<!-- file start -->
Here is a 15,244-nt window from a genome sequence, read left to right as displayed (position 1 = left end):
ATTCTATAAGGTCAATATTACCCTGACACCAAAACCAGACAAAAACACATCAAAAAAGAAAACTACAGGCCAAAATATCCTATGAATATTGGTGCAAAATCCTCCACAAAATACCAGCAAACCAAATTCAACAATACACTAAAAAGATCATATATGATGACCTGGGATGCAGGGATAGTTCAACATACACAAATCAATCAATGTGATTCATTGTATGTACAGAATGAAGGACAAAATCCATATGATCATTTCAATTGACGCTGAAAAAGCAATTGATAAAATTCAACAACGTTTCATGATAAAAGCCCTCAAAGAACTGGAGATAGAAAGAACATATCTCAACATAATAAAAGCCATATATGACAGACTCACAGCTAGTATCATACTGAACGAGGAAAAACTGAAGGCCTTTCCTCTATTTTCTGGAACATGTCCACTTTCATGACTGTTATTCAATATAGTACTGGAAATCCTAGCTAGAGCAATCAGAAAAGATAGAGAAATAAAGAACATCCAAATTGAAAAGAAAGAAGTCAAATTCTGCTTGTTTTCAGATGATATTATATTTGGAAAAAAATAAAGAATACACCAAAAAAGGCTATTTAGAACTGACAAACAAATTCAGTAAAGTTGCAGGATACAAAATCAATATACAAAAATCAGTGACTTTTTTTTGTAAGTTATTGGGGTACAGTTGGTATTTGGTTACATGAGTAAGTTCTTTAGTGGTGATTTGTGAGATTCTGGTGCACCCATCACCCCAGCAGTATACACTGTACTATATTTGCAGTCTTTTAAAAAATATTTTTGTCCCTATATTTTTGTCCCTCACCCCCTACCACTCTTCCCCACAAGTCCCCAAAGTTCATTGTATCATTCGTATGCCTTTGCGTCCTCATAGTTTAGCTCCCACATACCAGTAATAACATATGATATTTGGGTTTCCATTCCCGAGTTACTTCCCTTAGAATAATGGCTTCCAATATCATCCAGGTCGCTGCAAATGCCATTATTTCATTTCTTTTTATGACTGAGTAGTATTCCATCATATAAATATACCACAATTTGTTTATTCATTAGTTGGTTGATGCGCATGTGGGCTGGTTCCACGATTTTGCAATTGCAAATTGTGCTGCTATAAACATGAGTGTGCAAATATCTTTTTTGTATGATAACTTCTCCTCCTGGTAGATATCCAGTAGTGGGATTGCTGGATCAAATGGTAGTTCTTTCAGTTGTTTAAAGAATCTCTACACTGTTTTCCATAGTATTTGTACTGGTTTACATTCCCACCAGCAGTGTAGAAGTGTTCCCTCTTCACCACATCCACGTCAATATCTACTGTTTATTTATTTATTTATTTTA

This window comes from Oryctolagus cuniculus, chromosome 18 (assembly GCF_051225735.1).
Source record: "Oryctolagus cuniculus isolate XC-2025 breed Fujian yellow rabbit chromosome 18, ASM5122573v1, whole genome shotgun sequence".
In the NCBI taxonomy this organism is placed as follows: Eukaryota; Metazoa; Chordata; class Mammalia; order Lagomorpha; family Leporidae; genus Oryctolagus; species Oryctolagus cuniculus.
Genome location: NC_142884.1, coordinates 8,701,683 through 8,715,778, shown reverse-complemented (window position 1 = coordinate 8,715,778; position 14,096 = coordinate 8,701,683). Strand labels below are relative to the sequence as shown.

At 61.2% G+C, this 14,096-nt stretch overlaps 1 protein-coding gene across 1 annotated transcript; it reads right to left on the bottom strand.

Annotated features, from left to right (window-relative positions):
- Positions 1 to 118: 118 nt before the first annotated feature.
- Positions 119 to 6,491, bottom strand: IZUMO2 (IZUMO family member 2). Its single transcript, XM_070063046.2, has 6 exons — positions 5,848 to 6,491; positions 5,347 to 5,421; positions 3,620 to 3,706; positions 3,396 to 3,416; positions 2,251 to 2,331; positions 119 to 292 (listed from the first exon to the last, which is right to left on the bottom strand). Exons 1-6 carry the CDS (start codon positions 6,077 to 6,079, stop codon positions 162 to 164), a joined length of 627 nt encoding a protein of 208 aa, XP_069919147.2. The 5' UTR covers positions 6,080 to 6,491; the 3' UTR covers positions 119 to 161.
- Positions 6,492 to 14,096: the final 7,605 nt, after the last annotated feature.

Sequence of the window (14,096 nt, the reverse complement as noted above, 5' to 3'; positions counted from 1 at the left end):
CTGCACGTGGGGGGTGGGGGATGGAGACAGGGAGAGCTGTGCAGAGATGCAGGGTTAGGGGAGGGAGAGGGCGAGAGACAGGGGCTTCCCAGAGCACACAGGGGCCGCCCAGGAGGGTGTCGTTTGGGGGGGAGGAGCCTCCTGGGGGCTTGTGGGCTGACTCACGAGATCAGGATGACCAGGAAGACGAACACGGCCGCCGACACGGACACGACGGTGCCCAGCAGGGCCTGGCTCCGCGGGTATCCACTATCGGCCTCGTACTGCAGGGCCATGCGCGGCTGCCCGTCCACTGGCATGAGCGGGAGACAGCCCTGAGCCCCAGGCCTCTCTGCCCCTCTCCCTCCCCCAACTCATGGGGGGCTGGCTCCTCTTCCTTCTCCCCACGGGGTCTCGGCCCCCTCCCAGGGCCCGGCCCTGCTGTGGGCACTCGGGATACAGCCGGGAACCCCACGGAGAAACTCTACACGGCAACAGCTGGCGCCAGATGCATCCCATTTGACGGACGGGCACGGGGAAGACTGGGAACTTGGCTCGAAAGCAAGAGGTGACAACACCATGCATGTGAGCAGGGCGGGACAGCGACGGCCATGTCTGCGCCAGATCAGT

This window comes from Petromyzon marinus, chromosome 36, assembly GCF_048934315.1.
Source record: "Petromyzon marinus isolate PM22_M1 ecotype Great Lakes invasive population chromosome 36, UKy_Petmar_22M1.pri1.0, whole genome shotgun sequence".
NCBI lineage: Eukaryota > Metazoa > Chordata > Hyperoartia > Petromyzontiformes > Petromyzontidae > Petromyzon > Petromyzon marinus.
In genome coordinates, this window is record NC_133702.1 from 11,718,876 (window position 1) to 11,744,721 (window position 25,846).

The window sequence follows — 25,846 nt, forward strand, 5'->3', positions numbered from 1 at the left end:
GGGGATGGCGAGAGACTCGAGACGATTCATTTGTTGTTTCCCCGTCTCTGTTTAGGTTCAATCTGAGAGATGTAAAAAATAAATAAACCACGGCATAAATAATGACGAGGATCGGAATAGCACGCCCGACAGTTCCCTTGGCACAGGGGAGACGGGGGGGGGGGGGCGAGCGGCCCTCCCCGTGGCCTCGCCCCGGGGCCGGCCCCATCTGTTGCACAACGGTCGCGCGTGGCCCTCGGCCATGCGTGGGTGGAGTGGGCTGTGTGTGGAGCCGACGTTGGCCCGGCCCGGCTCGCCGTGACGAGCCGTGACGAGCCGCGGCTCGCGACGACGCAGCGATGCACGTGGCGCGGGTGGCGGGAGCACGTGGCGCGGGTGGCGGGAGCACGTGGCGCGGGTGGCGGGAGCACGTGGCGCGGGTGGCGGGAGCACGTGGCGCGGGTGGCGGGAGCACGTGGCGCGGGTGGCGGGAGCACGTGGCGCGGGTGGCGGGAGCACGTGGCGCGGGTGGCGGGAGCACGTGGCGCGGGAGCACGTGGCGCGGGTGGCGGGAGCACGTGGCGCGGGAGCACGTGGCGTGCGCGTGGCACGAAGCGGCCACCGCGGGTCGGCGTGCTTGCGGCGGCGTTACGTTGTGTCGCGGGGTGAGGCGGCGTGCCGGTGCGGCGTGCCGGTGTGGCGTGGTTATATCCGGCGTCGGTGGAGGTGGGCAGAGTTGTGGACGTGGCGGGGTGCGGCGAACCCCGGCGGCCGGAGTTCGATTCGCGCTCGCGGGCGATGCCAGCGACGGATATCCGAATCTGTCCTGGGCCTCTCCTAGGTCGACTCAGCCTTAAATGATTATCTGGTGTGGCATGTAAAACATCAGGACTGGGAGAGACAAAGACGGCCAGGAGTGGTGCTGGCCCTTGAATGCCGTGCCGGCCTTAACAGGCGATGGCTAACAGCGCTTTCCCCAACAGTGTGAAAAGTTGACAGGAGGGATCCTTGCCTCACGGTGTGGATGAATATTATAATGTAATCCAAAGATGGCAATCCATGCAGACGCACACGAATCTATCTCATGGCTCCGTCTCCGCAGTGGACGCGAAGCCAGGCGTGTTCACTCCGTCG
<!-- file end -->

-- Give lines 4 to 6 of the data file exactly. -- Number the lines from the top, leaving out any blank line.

Source record: "Oryctolagus cuniculus isolate XC-2025 breed Fujian yellow rabbit chromosome 18, ASM5122573v1, whole genome shotgun sequence".
In the NCBI taxonomy this organism is placed as follows: Eukaryota; Metazoa; Chordata; class Mammalia; order Lagomorpha; family Leporidae; genus Oryctolagus; species Oryctolagus cuniculus.
Genome location: NC_142884.1, coordinates 8,701,683 through 8,715,778, shown reverse-complemented (window position 1 = coordinate 8,715,778; position 14,096 = coordinate 8,701,683). Strand labels below are relative to the sequence as shown.